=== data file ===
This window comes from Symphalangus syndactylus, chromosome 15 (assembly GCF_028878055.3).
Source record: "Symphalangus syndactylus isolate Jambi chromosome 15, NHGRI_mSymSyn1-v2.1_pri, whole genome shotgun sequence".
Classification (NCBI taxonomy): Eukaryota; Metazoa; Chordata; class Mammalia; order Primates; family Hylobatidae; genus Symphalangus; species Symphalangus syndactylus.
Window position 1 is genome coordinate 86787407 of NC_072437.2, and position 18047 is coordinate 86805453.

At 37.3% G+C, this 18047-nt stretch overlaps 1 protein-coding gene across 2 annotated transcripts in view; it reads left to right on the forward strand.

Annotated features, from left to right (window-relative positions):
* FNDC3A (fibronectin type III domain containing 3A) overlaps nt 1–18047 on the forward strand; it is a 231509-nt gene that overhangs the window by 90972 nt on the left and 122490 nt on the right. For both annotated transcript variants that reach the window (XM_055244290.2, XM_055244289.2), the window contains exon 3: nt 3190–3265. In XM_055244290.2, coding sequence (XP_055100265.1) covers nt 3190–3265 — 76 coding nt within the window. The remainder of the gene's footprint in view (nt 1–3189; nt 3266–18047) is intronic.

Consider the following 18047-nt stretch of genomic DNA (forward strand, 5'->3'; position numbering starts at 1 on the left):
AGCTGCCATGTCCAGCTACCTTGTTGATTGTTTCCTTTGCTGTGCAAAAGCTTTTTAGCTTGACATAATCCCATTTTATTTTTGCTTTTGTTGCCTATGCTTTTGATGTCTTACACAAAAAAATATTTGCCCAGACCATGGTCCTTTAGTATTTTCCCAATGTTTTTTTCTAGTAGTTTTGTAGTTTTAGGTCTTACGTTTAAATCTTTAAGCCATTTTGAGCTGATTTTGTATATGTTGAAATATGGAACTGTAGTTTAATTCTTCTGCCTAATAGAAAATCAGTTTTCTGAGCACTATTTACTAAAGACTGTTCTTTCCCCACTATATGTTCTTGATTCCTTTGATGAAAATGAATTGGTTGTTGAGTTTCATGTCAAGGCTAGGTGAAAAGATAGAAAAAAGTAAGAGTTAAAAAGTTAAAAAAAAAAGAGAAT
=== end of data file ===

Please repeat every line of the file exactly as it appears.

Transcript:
This window comes from Symphalangus syndactylus, chromosome 15 (assembly GCF_028878055.3).
Source record: "Symphalangus syndactylus isolate Jambi chromosome 15, NHGRI_mSymSyn1-v2.1_pri, whole genome shotgun sequence".
Classification (NCBI taxonomy): Eukaryota; Metazoa; Chordata; class Mammalia; order Primates; family Hylobatidae; genus Symphalangus; species Symphalangus syndactylus.
Window position 1 is genome coordinate 86787407 of NC_072437.2, and position 18047 is coordinate 86805453.

At 37.3% G+C, this 18047-nt stretch overlaps 1 protein-coding gene across 2 annotated transcripts in view; it reads left to right on the forward strand.

Annotated features, from left to right (window-relative positions):
* FNDC3A (fibronectin type III domain containing 3A) overlaps nt 1–18047 on the forward strand; it is a 231509-nt gene that overhangs the window by 90972 nt on the left and 122490 nt on the right. For both annotated transcript variants that reach the window (XM_055244290.2, XM_055244289.2), the window contains exon 3: nt 3190–3265. In XM_055244290.2, coding sequence (XP_055100265.1) covers nt 3190–3265 — 76 coding nt within the window. The remainder of the gene's footprint in view (nt 1–3189; nt 3266–18047) is intronic.

Consider the following 18047-nt stretch of genomic DNA (forward strand, 5'->3'; position numbering starts at 1 on the left):
AGCTGCCATGTCCAGCTACCTTGTTGATTGTTTCCTTTGCTGTGCAAAAGCTTTTTAGCTTGACATAATCCCATTTTATTTTTGCTTTTGTTGCCTATGCTTTTGATGTCTTACACAAAAAAATATTTGCCCAGACCATGGTCCTTTAGTATTTTCCCAATGTTTTTTTCTAGTAGTTTTGTAGTTTTAGGTCTTACGTTTAAATCTTTAAGCCATTTTGAGCTGATTTTGTATATGTTGAAATATGGAACTGTAGTTTAATTCTTCTGCCTAATAGAAAATCAGTTTTCTGAGCACTATTTACTAAAGACTGTTCTTTCCCCACTATATGTTCTTGATTCCTTTGATGAAAATGAATTGGTTGTTGAGTTTCATGTCAAGGCTAGGTGAAAAGATAGAAAAAAGTAAGAGTTAAAAAGTTAAAAAAAAAAGAGAAT